By Ross Newhan
The late Al Campanis, during his tenure as general manager of the Dodgers, liked to say that you can't really gain a true measure of a team until it has played every other team in the league.
Campanis was schooled by Branch Rickey, the Mahatma, who worked at a time when there were only 16 teams, eight in each league, and the American didn't play the National until the World Series.
Now there are 30 teams, 15 in each league, meaning that two are engaged in an interleague series almost every night, no team is going to play all of the other 29, and Rickey--who also worked in a vastly different payroll era--would have to preach a different theory in relation to gaining a first true measure of your own team.
What we know for sure in 2013 is that a quarter of the season has passed, and the Dodgers, with their $230 million payroll, are 18-25 amid increasing speculation that Don Mattingly could be fired as early as Thursday, when the team returns from Milwaukee for an off day.
(While a Dodger executive said by email there are no plans for a Thursday firing he left it at that, failing to include any other day of the week.)
Can Mattingly survive? Should he?
Can the Dodgers survive a stumbling start to win what now appears to be a wide open divison?
My answer to all of that is an intertwined yes:
Mattingly can survive, should survive, and the Dodgers can rebound in the NL West, but sound reasoning in relation to the manager could yield to the impatience of an ownership that generated a record payroll after spending a record $2.1 billion to buy the team and another $100 million--to this point--on stadium renovations.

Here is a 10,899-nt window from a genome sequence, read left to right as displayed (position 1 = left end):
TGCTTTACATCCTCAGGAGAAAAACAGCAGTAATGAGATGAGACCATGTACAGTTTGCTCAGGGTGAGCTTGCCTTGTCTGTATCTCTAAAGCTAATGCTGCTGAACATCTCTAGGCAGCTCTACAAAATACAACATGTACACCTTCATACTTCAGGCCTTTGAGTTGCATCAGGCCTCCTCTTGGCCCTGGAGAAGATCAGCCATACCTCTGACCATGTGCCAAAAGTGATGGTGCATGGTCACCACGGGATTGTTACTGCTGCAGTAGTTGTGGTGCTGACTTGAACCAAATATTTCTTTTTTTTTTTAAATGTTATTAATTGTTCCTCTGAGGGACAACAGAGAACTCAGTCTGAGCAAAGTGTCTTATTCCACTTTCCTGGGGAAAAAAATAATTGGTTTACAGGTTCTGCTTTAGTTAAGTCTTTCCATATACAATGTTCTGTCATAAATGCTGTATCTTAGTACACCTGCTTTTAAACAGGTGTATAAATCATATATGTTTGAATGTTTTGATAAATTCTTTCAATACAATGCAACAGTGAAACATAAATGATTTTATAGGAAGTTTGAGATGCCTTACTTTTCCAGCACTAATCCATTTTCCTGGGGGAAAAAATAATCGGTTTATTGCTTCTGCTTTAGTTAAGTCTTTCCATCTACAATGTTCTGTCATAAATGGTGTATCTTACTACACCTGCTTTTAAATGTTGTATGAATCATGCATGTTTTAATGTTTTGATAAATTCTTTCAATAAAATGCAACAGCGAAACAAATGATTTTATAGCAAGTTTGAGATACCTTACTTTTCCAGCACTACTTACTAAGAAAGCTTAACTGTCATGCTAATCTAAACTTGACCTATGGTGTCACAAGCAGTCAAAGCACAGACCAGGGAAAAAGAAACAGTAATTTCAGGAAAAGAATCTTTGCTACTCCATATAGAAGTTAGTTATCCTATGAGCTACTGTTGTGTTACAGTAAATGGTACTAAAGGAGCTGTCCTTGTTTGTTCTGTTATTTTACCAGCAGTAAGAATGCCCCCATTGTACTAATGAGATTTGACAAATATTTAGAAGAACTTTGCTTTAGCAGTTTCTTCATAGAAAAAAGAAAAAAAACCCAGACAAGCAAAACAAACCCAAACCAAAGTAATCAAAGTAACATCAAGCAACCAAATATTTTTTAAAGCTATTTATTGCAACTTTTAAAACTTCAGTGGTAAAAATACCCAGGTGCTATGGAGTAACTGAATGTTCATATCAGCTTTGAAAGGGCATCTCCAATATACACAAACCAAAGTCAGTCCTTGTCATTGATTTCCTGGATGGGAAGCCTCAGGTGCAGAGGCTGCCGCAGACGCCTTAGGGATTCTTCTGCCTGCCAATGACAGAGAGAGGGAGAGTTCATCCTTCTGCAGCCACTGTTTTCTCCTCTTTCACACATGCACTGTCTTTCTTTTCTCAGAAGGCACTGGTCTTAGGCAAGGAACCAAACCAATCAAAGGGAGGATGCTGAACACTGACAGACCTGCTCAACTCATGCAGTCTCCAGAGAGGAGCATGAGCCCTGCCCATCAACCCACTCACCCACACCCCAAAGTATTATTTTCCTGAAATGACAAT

The Guggenheim partners have no track record as a gauge to their thinking, but an ownership/management that refused to pick up Mattingly's 2014 option in the off season could simply decide that firing him now to eliminate all the distracting speculation is justification enough.
Forget a bat rack full of facts that would generally suggest the manager deserves more time.
For example: injuries have prevented Mattingly from starting his projected lineup even once; six starting pitchers have gone on the disabled list; the bullpen, anchored by a closer (Brandon League) to whom the Dodgers gave a three year contract based on the final month of 2012, has lost a league leading 13 games; the left side of the infield has been largely a revolving door, and with Matt Kemp and Andre Ethier failing to produce anticipated power (which may be changing), the Dodgers have been among the NL's worst at hitting with runners in scoring position.
How many times in how many other places have similar facts not mattered, and maybe my long fondness for Mattingly colors my thinking, my belief that he deserves an extended period with a full lineup, healthy rotation and a bullpen that needs to be sorted out.
I recognize, beyond the facts, there is a perception held by many that Mattlingly is too much the nice guy, too much of a soft voice.
I recognize as well that current third base coach Tim Wallach was deservedly in line when Joe Torre stepped down as manager and lobbied on behalf of Mattingly and their pin-striped relationship, lobbied to an owner who was beginning to spend more time in court than at the stadium.
Yet, how many times in how many other places has change for the sake of change produced an initial impact only to fizzle out?
Has the Guggenheim team made it's decision?
Is it too late for Zack Greinke and Hyun-Jin Ryu to change it by doing to the Brewers what Clayton Kershaw did so masterfully in the Monday night opener.
Too late for Kemp and Ethier to prove their home runs behind Kershaw were, at last, an awakening?
The answer isn't clear, but the liklihood, unfortunately, is that the clock on Mattingly is definitely ticking.